Maternal Substance Abuse may increase Abuse Risk in Children

 Exposure to a maternal, but not paternal, substance use disorder (SUD) may increase the risk for a subsequent SUD in offspring, new research suggests.

A long-term study of more than 500 mostly female individuals showed that a maternal, but not paternal, SUD was significantly associated with an SUD in study participants.

Although not statistically significant, there was also a trend for an increase in SUD risk when the exposure to parental SUD occurred during the offspring’s preadolescent years compared with the offspring’s preschool or adolescent years.

“Parental substance use exposure is a potentially modifiable risk factor for kids,” lead author Amy M. Yule, MD, from the Clinical Research Program in Pediatric Psychopharmacology at Massachusetts General Hospital in Boston, told Medscape Medical News.

“There are a lot of things you can’t modify, such as genetics. But this exposure from family is something that can be changed,” said Dr. Yule.

She noted that the study’s main take-home message is for clinicians to not only assess whether or not parents are using drugs but to also provide education.

“It’s important to tell them that they can change their child’s risk of having a use disorder by changing their own patterns of behavior.”

The findings were presented here at the American Academy of Addiction Psychiatry (AAAP) 22nd Annual Meeting & Symposium.

11-Year Follow-up

The original case-control family study included 2 groups of girls between the ages of 6 and 17 years who did (n = 140) or did not (n = 122) have a clinical diagnosis of attention-deficit/hyperactivity disorder (ADHD).

The group with ADHD had 157 biological siblings and 134 parents, whereas the group without ADHD had 133 siblings and 104 parents. Psychopathology and substance use were assessed for all subjects and their family members using structured psychiatric interviews.

For the current analysis, the investigators examined data on 532 of the total offspring (68% female) from baseline through the 11-year follow-up period.

The mean age of the offspring at the end of the follow-up period was 21.2 years (± 4.84).

Results showed that 33% of the parents had an SUD at baseline, 17% had a drug use disorder, and 26% had an alcohol use disorder. At the end of the 11-year follow-up, 31% of the offspring had an SUD of any type.

Maternal SUD exposure was significantly associated with the development of SUD in offspring (odds ratio [OR], 3.87; 95% confidence interval [CI], 1.10 – 13.53; P = .03). This association was independent of ADHD diagnosis, familial risk, and socioeconomic status.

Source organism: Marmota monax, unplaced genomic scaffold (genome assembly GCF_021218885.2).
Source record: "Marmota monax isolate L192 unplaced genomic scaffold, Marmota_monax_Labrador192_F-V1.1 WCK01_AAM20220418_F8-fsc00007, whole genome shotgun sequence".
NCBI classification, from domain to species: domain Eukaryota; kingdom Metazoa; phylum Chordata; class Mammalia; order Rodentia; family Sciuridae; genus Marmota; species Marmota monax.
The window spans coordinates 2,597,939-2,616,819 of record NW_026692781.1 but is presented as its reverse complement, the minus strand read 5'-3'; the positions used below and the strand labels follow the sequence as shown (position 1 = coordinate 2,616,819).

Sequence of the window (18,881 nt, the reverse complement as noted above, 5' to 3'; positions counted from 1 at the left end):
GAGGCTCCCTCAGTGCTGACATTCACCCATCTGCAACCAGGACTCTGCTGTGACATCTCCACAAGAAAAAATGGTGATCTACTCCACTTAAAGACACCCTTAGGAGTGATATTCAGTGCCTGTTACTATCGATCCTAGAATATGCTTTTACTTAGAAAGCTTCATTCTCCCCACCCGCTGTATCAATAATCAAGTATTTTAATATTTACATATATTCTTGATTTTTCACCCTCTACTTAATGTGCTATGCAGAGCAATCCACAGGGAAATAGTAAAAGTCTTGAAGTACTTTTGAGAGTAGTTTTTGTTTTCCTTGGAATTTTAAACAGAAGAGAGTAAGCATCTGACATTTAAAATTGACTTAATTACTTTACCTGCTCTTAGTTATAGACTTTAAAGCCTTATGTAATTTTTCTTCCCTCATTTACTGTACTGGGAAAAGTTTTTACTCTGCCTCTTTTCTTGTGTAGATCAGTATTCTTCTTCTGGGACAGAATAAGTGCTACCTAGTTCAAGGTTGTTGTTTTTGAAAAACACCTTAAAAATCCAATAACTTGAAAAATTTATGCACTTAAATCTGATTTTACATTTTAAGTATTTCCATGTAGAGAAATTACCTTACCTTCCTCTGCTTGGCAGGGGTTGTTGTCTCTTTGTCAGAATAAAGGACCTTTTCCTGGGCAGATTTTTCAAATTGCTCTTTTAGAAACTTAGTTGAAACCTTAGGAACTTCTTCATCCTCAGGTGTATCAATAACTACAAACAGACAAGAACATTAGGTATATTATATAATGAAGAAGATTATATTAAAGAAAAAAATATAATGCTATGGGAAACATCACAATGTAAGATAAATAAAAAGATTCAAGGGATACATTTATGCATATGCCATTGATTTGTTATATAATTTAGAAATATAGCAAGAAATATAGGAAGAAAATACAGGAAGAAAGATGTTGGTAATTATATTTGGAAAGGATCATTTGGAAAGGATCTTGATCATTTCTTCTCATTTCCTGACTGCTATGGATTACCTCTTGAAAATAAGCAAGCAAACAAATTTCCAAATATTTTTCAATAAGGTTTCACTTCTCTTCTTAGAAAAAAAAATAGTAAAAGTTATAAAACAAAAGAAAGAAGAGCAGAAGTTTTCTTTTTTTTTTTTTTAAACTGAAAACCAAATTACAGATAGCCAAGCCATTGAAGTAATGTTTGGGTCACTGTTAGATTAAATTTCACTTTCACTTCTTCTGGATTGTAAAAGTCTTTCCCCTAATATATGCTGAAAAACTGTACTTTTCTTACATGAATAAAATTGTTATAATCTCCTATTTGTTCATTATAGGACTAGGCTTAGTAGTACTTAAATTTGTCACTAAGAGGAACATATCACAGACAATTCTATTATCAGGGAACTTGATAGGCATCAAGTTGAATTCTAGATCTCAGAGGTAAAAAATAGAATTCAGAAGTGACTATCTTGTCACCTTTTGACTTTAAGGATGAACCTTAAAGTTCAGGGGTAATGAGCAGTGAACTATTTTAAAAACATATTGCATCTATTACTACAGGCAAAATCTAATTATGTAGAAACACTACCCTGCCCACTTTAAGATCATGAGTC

Paternal SUD exposure was not a significant risk factor for SUD development, and having ADHD did not significantly affect either paternal or maternal exposure as an SUD risk factor.

Exposure to parental SUD during latency was found to increase risk for SUD in offspring compared with exposure during preschool or adolescence, but it was not deemed significant (P = .06).

Larger Sample Needed

However, parental alcohol use disorders (either maternal or paternal) was significantly associated with subsequent offspring alcohol use disorders (OR, 2.29; P = .04).

In addition, independent of exposure to parental SUD, ADHD predicted both alcohol use disorders (OR, 1.65; P = .03) and drug use disorders (OR, 1.61; P = .02).

Study limitations included the fact that it used retrospective and subjective SUD reporting by offspring and that parental SUD status was assessed only at baseline.

“The literature is definitely mixed in terms of maternal vs paternal exposures, and whether it really matters. But moms are in the position of doing a little more of the child rearing. And for girls, especially, interpersonal relationships have a bigger impact on their risk of developing a substance disorder. So we can make sense of our findings in those ways,” said Dr. Yule.

“But if we had a larger sample, it would be interesting to see if the paternal exposure would then come through as a significant risk factor,” she added. 

Family Ties Important

“I thought this was an interesting population on how children are affected by their parents’ substance use,” Julie Van der Feen, MD, child and adolescent psychiatrist and medical director of the 2E Adolescent Residential Treatment Programs at McLean Hospital in Belmont, Massachusetts, told us.

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Dr. Van der Feen, who was not involved with this research, noted that the study reinforces the fact that clinicians need to screen for SUDs in parents, especially because that is something that can be passed down to their offspring.

“I think the key finding is when you have a patient, whether it’s an adolescent or it’s a parent, it’s important to look at the other members of the family and to look at the history of substance use. It’s often found across generations throughout a family, and you really need to keep track of all the different people involved,” she said.

“I also think it’s important that parents get the message that their use affects their children. And they need to start looking at prevention in general and keeping a close eye on their children, and making sure there’s family connectedness.”

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